Volunteering – volunteer work

< Wróć
Drukuj

Volunteering – volunteer work

Volunteering is regulated by the “Act on Public Benefit and Volunteering” of 24 April 2003. An agreement between the volunteer and the beneficiary is a civil law agreement (different types of volunteer agreements – umowa o wolontariat, prozumienie wolontariackie, umowa wolontariacka). Agreements between the beneficiary and the volunteer to the extent not regulated by this Act are under the provisions of the Act of 23 April 1964. – The Civil Code.

The volunteer is not treated as an employee because the basis for their assistance is neither the employment contract nor any other contract regulated in the Labour Code. There is no employment relationship between the volunteer and the beneficiary. Being paid for work is a necessary condition of an employment relationship and the services based on a volunteer agreement are free of charge (par. 22 Labor Code). The solutions and regulations from the Labour Code do not apply to volunteering.

The Act on Public Benefit Activities and Volunteering of 24 April 2003 does not specify the amount of time for volunteer activities, only Art. 44 sec. 1 of the Act that the services of volunteers are performed to the extent, in the manner and within the time specified in the agreement with the beneficiary. The agreement should be on paper if the voluntary service lasts longer than 30 days,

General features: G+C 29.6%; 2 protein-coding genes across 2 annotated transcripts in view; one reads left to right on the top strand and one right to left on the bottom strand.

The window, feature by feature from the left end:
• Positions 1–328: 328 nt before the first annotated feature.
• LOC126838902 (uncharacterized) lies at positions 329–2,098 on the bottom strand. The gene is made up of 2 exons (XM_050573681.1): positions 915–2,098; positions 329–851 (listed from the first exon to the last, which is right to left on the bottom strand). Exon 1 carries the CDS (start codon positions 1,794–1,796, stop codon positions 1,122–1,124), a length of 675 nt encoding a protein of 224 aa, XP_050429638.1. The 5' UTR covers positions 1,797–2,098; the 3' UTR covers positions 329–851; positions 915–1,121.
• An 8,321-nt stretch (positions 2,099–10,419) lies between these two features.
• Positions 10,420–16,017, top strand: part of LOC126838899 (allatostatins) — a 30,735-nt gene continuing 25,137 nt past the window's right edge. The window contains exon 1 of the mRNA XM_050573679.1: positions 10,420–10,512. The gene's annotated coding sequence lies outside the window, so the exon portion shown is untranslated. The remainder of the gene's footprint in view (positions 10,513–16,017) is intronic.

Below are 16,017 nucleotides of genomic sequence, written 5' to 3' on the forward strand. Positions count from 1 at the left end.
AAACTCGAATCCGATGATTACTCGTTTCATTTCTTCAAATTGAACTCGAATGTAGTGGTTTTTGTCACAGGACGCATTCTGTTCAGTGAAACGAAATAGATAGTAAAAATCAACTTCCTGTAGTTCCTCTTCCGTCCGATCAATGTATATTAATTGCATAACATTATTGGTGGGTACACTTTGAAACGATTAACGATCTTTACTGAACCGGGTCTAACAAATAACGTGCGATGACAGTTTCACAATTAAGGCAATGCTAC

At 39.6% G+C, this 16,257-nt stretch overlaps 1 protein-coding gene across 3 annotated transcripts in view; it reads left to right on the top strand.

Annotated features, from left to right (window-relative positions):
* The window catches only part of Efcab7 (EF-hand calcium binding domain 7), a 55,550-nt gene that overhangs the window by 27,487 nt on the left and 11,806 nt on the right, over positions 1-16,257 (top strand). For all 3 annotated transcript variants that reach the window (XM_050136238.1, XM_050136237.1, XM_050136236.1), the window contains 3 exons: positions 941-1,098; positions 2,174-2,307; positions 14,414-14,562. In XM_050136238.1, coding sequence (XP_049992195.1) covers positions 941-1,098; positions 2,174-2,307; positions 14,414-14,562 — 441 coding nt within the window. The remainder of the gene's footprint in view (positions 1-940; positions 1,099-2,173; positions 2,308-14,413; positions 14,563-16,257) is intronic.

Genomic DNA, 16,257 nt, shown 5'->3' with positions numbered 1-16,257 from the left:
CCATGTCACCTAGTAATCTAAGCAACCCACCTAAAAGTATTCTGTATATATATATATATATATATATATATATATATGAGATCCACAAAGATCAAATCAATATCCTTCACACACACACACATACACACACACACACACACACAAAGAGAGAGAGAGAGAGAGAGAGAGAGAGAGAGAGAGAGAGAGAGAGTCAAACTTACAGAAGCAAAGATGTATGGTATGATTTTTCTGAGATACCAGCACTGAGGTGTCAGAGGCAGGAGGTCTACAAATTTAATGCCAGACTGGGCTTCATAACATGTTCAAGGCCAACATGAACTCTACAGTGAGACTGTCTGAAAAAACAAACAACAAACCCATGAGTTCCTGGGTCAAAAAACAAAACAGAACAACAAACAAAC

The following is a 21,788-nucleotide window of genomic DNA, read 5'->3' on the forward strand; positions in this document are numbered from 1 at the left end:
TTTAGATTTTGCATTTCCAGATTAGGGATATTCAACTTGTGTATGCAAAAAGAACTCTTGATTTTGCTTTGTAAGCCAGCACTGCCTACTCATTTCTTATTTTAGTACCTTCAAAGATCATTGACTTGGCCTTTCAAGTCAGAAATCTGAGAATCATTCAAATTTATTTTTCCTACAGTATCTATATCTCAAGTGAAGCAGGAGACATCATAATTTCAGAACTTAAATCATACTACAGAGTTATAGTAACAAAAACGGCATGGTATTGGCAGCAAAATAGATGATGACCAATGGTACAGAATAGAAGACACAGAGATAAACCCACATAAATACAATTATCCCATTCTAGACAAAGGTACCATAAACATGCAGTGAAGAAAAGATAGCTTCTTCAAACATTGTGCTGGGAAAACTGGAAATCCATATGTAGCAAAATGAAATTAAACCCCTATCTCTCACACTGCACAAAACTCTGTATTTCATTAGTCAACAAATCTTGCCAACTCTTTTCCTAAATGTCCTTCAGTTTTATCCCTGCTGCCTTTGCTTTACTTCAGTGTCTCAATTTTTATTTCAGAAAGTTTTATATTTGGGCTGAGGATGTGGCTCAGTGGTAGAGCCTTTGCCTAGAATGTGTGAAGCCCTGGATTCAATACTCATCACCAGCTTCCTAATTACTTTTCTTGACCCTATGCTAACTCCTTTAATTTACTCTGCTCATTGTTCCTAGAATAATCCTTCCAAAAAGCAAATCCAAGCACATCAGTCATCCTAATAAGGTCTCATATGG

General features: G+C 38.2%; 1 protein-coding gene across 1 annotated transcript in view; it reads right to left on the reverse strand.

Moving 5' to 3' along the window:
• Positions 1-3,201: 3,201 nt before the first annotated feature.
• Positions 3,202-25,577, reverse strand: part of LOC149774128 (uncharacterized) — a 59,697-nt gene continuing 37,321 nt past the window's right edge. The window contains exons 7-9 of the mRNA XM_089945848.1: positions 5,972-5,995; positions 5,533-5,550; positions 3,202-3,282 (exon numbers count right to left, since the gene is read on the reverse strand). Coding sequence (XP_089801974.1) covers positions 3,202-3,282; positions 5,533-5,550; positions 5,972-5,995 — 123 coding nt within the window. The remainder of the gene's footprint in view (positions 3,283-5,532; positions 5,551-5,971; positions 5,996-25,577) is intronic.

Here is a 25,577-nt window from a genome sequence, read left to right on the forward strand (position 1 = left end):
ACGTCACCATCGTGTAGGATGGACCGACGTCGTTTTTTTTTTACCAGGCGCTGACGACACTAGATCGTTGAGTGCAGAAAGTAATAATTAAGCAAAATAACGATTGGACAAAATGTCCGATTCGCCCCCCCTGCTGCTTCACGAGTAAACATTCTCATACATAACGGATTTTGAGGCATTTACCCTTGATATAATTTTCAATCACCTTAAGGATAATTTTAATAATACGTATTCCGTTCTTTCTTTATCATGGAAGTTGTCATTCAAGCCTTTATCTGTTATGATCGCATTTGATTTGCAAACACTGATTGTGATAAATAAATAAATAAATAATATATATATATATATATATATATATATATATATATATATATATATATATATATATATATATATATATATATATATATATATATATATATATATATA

When the volunteer requests it, the beneficiary is obliged to confirm the content of the agreement in writing and issue a certificate on the provision of services by the volunteer, including the scope of services.

The beneficiary can also submit a written opinion on the provision of services by the volunteer.

For how many hours a day can a volunteer assist?

Working time is not regulated in the Act on Public Benefit and Volunteering. Yet it is worth implementing some good practices.

A good solution is to use the provisions of labour law regarding the time of providing services by a volunteer (Labour Code – Department – Working Time and Employment of Juveniles). When cooperating with an adult or a juvenile over 16 y.o., the beneficiary should not allow their working time to exceed 8 hours a day. If the minor is up to 16 y. o., it is worth limiting the working time to 6 hours per day.

There are also additional regulations regarding the working time of juveniles in the Labour Code that apply in such cases.